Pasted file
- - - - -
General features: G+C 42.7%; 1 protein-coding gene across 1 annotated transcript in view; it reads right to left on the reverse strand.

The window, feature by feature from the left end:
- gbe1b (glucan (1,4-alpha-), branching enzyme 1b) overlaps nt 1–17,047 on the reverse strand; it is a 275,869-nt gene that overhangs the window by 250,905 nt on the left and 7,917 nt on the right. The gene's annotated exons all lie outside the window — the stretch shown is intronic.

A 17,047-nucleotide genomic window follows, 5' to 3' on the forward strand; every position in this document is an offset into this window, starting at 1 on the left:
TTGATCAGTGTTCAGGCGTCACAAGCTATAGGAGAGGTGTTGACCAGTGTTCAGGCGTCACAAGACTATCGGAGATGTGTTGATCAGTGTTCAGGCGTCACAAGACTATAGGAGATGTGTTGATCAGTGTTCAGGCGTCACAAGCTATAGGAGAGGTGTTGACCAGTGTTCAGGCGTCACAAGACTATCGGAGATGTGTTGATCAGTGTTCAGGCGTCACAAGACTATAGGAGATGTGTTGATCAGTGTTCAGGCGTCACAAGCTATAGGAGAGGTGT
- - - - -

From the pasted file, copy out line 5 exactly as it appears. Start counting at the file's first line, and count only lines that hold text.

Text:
TTGATCAGTGTTCAGGCGTCACAAGCTATAGGAGAGGTGTTGACCAGTGTTCAGGCGTCACAAGACTATCGGAGATGTGTTGATCAGTGTTCAGGCGTCACAAGACTATAGGAGATGTGTTGATCAGTGTTCAGGCGTCACAAGCTATAGGAGAGGTGTTGACCAGTGTTCAGGCGTCACAAGACTATCGGAGATGTGTTGATCAGTGTTCAGGCGTCACAAGACTATAGGAGATGTGTTGATCAGTGTTCAGGCGTCACAAGCTATAGGAGAGGTGT